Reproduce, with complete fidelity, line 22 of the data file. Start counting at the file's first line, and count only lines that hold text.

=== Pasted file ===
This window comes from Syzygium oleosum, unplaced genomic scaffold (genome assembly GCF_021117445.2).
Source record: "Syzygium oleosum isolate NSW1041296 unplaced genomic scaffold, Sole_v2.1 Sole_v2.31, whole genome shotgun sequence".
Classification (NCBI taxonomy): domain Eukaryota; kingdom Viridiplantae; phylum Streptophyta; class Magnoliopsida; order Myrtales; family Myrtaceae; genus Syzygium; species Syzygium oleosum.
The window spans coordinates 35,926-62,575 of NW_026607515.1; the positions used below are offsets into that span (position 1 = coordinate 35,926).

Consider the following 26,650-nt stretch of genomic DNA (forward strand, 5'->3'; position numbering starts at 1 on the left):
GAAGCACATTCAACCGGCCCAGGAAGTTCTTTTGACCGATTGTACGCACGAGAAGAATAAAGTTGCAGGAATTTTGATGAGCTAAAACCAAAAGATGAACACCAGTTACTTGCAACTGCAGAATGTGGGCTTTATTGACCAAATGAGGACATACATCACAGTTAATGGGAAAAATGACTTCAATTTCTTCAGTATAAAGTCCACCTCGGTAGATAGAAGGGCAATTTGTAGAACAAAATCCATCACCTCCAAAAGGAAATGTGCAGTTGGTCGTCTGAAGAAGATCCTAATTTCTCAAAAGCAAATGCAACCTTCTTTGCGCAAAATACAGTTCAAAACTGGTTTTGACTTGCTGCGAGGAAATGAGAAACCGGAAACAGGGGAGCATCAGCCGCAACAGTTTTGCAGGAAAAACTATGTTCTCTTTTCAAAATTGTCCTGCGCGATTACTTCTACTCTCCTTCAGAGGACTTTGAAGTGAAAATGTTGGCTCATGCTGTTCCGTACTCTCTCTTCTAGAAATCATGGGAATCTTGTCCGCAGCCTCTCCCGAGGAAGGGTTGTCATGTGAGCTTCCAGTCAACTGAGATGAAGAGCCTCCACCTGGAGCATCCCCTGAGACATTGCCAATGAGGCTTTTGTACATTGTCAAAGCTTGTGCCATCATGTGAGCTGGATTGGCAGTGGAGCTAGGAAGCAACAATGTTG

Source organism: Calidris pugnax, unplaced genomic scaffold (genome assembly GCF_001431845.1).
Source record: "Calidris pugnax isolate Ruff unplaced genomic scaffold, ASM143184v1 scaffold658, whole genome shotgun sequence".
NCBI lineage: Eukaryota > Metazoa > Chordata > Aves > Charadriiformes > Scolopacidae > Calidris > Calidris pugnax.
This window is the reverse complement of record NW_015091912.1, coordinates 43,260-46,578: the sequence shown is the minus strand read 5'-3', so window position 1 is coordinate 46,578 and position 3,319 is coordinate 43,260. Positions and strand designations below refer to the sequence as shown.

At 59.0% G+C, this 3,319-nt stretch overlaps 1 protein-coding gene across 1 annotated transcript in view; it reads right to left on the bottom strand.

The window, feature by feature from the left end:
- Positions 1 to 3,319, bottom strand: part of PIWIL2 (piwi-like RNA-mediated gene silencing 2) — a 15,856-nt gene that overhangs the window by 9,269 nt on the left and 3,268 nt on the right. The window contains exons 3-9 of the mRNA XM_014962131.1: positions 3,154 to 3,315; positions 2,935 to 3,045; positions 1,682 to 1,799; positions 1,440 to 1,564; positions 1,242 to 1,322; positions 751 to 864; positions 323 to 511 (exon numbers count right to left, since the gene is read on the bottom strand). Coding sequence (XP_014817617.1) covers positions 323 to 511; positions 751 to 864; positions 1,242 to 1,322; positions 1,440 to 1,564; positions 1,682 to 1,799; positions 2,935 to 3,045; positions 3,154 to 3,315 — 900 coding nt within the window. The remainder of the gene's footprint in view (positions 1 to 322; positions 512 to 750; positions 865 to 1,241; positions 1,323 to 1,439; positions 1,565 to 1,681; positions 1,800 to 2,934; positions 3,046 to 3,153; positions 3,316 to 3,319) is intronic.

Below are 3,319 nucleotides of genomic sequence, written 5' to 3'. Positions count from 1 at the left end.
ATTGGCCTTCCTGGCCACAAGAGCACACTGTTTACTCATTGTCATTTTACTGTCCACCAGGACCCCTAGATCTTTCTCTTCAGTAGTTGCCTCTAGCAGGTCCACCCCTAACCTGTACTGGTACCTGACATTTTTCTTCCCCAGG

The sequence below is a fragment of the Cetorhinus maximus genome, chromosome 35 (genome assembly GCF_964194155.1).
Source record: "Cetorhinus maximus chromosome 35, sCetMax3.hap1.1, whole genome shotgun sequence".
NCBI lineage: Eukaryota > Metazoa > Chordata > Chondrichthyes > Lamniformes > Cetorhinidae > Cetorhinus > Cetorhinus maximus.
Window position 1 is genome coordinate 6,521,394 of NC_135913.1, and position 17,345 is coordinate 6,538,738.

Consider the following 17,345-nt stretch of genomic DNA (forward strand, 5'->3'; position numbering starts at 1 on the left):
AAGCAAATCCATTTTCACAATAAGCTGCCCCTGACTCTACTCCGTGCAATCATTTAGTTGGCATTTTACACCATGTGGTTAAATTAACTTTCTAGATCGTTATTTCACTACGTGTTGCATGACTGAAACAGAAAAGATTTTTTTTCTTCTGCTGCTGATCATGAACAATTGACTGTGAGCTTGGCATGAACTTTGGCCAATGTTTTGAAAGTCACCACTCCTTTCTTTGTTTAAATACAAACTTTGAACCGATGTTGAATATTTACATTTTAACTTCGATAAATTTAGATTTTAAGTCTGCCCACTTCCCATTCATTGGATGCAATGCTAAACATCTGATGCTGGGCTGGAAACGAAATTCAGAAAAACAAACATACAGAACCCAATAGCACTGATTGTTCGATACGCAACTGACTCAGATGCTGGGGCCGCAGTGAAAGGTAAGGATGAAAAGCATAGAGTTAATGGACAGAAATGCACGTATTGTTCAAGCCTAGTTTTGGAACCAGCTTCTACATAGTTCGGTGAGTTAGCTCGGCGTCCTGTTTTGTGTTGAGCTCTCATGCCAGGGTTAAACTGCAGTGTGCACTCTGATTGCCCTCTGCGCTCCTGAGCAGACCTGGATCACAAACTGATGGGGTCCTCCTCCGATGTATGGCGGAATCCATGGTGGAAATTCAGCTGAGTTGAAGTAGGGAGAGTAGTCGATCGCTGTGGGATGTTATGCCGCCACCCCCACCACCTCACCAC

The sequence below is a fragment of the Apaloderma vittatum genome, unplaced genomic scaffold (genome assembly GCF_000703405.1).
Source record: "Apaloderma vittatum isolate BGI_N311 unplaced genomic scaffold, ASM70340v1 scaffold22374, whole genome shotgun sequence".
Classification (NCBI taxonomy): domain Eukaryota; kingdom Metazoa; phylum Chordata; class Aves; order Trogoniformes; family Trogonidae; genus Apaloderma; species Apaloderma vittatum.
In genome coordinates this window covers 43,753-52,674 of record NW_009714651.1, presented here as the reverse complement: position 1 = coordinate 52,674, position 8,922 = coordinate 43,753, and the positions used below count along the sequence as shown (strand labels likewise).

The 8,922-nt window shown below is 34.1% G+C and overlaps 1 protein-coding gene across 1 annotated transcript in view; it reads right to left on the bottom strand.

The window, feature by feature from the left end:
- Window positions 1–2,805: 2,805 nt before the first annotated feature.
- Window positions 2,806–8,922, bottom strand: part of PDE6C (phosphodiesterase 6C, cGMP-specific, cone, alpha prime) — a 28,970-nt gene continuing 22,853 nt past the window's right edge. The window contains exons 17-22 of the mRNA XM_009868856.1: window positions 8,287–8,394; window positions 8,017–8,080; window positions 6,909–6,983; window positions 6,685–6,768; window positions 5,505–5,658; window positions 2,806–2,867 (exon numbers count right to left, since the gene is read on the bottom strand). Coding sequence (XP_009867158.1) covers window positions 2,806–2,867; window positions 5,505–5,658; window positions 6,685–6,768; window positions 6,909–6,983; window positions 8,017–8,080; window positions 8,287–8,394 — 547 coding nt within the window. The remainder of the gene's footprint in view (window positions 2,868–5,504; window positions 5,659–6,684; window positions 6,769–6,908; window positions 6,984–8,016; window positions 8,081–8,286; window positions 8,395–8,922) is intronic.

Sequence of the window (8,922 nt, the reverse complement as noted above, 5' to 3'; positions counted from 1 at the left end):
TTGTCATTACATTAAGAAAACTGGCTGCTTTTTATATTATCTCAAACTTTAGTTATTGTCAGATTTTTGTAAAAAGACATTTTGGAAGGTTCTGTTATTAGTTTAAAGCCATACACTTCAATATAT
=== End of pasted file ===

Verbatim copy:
The sequence below is a fragment of the Apaloderma vittatum genome, unplaced genomic scaffold (genome assembly GCF_000703405.1).